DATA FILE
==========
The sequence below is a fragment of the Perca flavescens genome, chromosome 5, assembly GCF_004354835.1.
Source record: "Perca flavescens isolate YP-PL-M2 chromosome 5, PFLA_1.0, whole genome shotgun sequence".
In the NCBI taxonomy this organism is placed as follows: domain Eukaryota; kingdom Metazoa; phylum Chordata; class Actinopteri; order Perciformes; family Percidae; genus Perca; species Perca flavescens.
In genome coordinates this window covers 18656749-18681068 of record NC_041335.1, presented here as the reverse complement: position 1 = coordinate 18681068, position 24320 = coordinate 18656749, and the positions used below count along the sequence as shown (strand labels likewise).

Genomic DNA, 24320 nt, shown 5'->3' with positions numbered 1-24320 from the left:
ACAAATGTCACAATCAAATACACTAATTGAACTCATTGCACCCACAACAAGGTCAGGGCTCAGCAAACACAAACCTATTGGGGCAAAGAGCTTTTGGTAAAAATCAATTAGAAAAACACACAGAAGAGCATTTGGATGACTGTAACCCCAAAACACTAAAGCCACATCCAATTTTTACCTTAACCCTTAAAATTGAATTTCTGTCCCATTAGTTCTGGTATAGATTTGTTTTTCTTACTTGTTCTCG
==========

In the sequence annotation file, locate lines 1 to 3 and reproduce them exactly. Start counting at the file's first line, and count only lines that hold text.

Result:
The sequence below is a fragment of the Perca flavescens genome, chromosome 5, assembly GCF_004354835.1.
Source record: "Perca flavescens isolate YP-PL-M2 chromosome 5, PFLA_1.0, whole genome shotgun sequence".
In the NCBI taxonomy this organism is placed as follows: domain Eukaryota; kingdom Metazoa; phylum Chordata; class Actinopteri; order Perciformes; family Percidae; genus Perca; species Perca flavescens.